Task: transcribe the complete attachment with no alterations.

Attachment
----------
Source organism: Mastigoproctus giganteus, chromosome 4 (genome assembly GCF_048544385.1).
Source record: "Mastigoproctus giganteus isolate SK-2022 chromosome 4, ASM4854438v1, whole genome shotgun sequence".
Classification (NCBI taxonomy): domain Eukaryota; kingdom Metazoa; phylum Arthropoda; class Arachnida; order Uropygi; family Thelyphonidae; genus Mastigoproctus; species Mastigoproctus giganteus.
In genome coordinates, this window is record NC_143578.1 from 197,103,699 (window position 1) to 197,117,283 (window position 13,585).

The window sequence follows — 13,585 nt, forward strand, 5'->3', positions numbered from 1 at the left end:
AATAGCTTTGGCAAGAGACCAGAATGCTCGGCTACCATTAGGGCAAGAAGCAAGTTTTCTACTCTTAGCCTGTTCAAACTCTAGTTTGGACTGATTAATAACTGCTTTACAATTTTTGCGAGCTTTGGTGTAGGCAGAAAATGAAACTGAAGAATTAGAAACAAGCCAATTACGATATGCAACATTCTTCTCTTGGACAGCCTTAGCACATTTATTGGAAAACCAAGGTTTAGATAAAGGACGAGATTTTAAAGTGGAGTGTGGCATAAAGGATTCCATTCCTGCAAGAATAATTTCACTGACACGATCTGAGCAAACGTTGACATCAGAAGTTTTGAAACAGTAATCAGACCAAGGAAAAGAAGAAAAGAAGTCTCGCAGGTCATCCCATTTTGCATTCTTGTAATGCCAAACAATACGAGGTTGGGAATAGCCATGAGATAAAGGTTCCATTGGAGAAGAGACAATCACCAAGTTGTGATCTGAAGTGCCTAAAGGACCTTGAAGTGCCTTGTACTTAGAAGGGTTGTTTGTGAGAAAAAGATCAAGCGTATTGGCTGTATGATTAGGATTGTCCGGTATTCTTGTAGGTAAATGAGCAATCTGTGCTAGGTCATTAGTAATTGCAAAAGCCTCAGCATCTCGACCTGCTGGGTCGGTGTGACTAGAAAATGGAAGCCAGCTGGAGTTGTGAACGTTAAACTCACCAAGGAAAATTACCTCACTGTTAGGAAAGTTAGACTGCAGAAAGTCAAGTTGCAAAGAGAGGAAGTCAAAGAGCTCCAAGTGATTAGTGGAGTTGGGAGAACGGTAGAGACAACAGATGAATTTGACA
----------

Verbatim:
Source organism: Mastigoproctus giganteus, chromosome 4 (genome assembly GCF_048544385.1).
Source record: "Mastigoproctus giganteus isolate SK-2022 chromosome 4, ASM4854438v1, whole genome shotgun sequence".
Classification (NCBI taxonomy): domain Eukaryota; kingdom Metazoa; phylum Arthropoda; class Arachnida; order Uropygi; family Thelyphonidae; genus Mastigoproctus; species Mastigoproctus giganteus.
In genome coordinates, this window is record NC_143578.1 from 197,103,699 (window position 1) to 197,117,283 (window position 13,585).

The window sequence follows — 13,585 nt, forward strand, 5'->3', positions numbered from 1 at the left end:
AATAGCTTTGGCAAGAGACCAGAATGCTCGGCTACCATTAGGGCAAGAAGCAAGTTTTCTACTCTTAGCCTGTTCAAACTCTAGTTTGGACTGATTAATAACTGCTTTACAATTTTTGCGAGCTTTGGTGTAGGCAGAAAATGAAACTGAAGAATTAGAAACAAGCCAATTACGATATGCAACATTCTTCTCTTGGACAGCCTTAGCACATTTATTGGAAAACCAAGGTTTAGATAAAGGACGAGATTTTAAAGTGGAGTGTGGCATAAAGGATTCCATTCCTGCAAGAATAATTTCACTGACACGATCTGAGCAAACGTTGACATCAGAAGTTTTGAAACAGTAATCAGACCAAGGAAAAGAAGAAAAGAAGTCTCGCAGGTCATCCCATTTTGCATTCTTGTAATGCCAAACAATACGAGGTTGGGAATAGCCATGAGATAAAGGTTCCATTGGAGAAGAGACAATCACCAAGTTGTGATCTGAAGTGCCTAAAGGACCTTGAAGTGCCTTGTACTTAGAAGGGTTGTTTGTGAGAAAAAGATCAAGCGTATTGGCTGTATGATTAGGATTGTCCGGTATTCTTGTAGGTAAATGAGCAATCTGTGCTAGGTCATTAGTAATTGCAAAAGCCTCAGCATCTCGACCTGCTGGGTCGGTGTGACTAGAAAATGGAAGCCAGCTGGAGTTGTGAACGTTAAACTCACCAAGGAAAATTACCTCACTGTTAGGAAAGTTAGACTGCAGAAAGTCAAGTTGCAAAGAGAGGAAGTCAAAGAGCTCCAAGTGATTAGTGGAGTTGGGAGAACGGTAGAGACAACAGATGAATTTGACA